A few months ago Washington DC released its 2012 energy benchmarking data for private commercial buildings 150,000 sf and larger. Credible energy and water consumption data for some 400 buildings were released, of which 246 were office buildings. A recent article — stemming from the web site LEED Exposed — has claimed that these data show LEED buildings use more energy than non-LEED buildings. Specifically it is claimed that LEED buildings have an average weather normalized source EUI of 205 kBtu/sf whereas non-LEED buildings have an average EUI of 199 kBtu/sf. No details are provided to support this claim.
My students and I have cross-listed the DC benchmarking data with the USGBC LEED Project directory and identified 94 LEED-certified buildings in the 2012 DC benchmarking dataset — all but one being classified as office buildings. The unweighted mean weather normalized source EUI for these 94 LEED certified buildings is 202 kBtu/sf. The unweighted mean weather normalized source EUI for remaining 305 buildings is 198 kBtu/sf. No doubt this is the basis for the claim that LEED buildings use more energy than non-LEED. However, the difference is not statistically significant.
Moreover, the non-LEED dataset, in addition to 154 office buildings, contains 64 (unrefrigerated) warehouses and 90 multifamily housing buildings — all of which use significantly less energy than do office buildings. The comparison of these two average EUI is not useful — just a meaningless sound bite.
It should also be noted that the unweighted mean EUI for a collection of buildings is an inappropriate measure of their total energy consumption. The appropriate measure of energy consumption is their gross energy intensity — their total source energy divided by the total gross square footage. This issue has been discussed in several papers [2008 IEPEC; 2009 Energy & Buildings].
Note that an apples-to-apples comparison of energy consumed by one set of buildings to that consumed by another requires that the two sets contain the same kinds of buildings in similar proportions. When possible this is best accomplished by sticking to one specific building type. Since office buildings are far and away the most common in both datasets it makes sense to make an office-to-office comparison — pun intended.
93 of the LEED-certified buildings are offices. But many of these buildings were not certified during the period for which data were collected. Some were certified during 2012 and others were not certified until 2013 or 2014. Only 46 of the office buildings were certified before Jan. 1, 2012 and are then expected to demonstrate energy and GHG emissions savings for 2012.
The 2012 gross weather-normalized source energy intensity for the 46 LEED certified office buildings is 191 kBtu/sf. This is 16% lower than the gross weather-normalized source energy intensity for the 154 non-certified office buildings in the dataset, 229 kBtu/sf. These modest savings are real and statistically significant, though much lower than the 30-40% savings routinely claimed by the USGBC.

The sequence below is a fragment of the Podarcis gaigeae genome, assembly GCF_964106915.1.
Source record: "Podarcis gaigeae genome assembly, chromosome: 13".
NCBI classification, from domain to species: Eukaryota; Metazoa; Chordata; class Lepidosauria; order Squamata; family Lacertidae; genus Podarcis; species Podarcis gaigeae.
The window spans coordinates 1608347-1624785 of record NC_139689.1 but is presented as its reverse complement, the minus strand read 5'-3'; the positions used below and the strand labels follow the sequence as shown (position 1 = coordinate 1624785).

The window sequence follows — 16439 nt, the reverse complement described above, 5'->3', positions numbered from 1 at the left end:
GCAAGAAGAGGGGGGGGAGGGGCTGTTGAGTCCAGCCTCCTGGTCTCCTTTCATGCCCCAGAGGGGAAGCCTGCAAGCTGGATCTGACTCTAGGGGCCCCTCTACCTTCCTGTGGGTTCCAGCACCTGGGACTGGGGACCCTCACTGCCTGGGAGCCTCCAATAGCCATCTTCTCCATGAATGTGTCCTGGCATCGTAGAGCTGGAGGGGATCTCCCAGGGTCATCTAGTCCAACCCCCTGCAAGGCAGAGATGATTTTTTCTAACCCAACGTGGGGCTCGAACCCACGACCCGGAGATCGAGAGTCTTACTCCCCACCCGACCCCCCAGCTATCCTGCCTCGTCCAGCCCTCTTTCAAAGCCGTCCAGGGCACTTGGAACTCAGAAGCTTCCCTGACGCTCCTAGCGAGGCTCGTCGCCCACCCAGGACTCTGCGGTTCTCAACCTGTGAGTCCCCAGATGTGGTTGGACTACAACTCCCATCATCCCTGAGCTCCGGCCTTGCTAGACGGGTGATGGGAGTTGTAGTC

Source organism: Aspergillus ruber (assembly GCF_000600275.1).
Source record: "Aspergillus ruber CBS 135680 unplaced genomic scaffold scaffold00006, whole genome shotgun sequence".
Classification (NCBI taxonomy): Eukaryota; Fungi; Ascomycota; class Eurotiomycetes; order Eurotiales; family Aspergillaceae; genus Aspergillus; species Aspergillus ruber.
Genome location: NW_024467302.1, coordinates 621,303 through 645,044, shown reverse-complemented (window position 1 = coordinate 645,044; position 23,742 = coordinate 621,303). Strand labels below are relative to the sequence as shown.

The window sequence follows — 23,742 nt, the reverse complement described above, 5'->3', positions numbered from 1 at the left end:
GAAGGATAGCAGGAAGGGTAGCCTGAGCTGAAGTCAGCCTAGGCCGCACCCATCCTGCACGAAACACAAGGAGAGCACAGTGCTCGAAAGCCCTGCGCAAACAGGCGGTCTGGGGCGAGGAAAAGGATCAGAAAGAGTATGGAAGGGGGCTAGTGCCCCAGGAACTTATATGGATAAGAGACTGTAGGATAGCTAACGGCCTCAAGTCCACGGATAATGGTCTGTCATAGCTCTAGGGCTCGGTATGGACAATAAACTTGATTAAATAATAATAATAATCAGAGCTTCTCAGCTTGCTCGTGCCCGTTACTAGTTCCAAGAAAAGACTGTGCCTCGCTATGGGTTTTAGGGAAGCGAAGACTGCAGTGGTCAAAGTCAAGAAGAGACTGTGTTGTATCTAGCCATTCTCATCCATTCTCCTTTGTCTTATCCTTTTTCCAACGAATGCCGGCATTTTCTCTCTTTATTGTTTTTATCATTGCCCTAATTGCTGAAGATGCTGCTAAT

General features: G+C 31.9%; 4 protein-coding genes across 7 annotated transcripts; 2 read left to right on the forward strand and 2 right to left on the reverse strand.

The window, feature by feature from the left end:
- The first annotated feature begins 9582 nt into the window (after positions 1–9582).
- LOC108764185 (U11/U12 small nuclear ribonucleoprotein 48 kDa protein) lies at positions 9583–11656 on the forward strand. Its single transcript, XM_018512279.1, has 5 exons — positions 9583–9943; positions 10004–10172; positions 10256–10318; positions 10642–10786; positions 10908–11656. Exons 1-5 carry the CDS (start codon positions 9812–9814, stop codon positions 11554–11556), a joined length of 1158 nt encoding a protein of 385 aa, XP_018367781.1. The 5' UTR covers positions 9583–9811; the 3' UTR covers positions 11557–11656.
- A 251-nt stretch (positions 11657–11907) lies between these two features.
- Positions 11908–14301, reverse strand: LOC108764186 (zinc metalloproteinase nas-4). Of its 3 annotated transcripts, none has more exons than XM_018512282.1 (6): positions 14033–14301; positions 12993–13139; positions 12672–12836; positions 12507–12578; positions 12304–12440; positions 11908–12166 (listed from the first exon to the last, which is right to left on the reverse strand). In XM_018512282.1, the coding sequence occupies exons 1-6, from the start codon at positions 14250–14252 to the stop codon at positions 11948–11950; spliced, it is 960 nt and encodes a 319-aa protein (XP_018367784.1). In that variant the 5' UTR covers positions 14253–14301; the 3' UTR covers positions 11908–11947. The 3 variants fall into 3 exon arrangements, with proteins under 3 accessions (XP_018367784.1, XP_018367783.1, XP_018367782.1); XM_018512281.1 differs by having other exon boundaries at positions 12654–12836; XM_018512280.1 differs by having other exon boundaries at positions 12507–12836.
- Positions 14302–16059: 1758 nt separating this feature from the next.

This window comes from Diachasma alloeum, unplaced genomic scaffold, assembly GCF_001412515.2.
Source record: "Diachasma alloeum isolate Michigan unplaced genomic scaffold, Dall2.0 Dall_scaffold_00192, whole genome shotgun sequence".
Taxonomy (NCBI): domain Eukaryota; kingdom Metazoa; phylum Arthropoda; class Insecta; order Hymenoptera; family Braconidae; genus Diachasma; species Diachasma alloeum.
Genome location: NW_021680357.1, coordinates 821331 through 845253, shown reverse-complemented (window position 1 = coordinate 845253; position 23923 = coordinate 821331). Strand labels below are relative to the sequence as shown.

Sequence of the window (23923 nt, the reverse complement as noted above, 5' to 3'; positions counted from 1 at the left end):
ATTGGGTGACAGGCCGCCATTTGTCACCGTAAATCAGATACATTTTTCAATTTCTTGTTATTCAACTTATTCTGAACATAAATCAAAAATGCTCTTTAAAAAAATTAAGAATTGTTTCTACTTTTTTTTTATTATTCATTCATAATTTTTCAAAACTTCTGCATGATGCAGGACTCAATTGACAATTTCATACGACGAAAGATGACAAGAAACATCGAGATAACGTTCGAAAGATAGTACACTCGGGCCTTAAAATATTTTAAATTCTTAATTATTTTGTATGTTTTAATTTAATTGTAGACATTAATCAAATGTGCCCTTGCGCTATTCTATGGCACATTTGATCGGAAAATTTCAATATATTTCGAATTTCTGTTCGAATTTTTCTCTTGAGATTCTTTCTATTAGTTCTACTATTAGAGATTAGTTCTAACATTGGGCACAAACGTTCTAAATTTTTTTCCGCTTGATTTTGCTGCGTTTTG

Note that similar savings were not found in 2011 or 2012 NYC energy benchmarking data. Analysis of these data showed that LEED-certified office buildings in NYC used the same amount of primary energy and emitted no less green house gases than did other large NYC office buildings. So the 2012 results from Washington DC are significantly different. It should be noted that NYC office buildings certified at the gold level were found to exhibit similar modest energy savings. Perhaps this is a clue as to why Washington DC LEED buildings show energy savings. More analysis is required.
For the last few years the USGBC has pointed to ENERGY STAR scores for LEED certified buildings as evidence of their energy efficiency. While ENERGY STAR scores have two important characteristics — they use source rather than site energy and they are based on actual energy measurements — they simply do not have sound scientific basis. The science has never been vetted, and my own analysis shows these scores are little more than placebos to encourage energy efficiency. They certainly do not have any quantitative value.
So to summarize, in 2012 LEED offices in Washington used 16% less source energy than did other office buildings in DC. What this means and whether such savings justify the added costs of LEED are open questions.
John, great article. It’s great to see more people actually digging into the “data” that can get haphazardly thrown around without enough actual analysis. I found that same was true for the article in the New Republic that was challenging the effectiveness of the LEED Platinum rating of One Bryant Park–maybe you saw it. Again, it did not really provide an apples-to-apples look against the building’s very unique programmatic components, mainly the energy intensity of its banking trading floors.
Having said that, I still think it’s dangerous for people to be weighing the appropriateness of LEED on just a single metric: energy efficiency on a kwh/SF basis. Energy efficiency is definitely important and reducing power consumption improves our ecological stewardship in a variety of ways, but LEED is not just an efficiency system and sustainability is not just about energy use. The very reason that LEED is made up of multiple components is because energy efficiency isn’t a silver bullet for environmental progress.
Even if the study collectively rendered only minimal energy efficiency benefits, that doesn’t necessarily mean that LEED isn’t valuable, or isn’t working. Issues of water conversation, indoor environmental quality, occupant health and productivity are all important factors that LEED helps us address. I feel like energy gets picked on most often because it’s the easiest for us to measure, but that doesn’t mean it’s all that counts.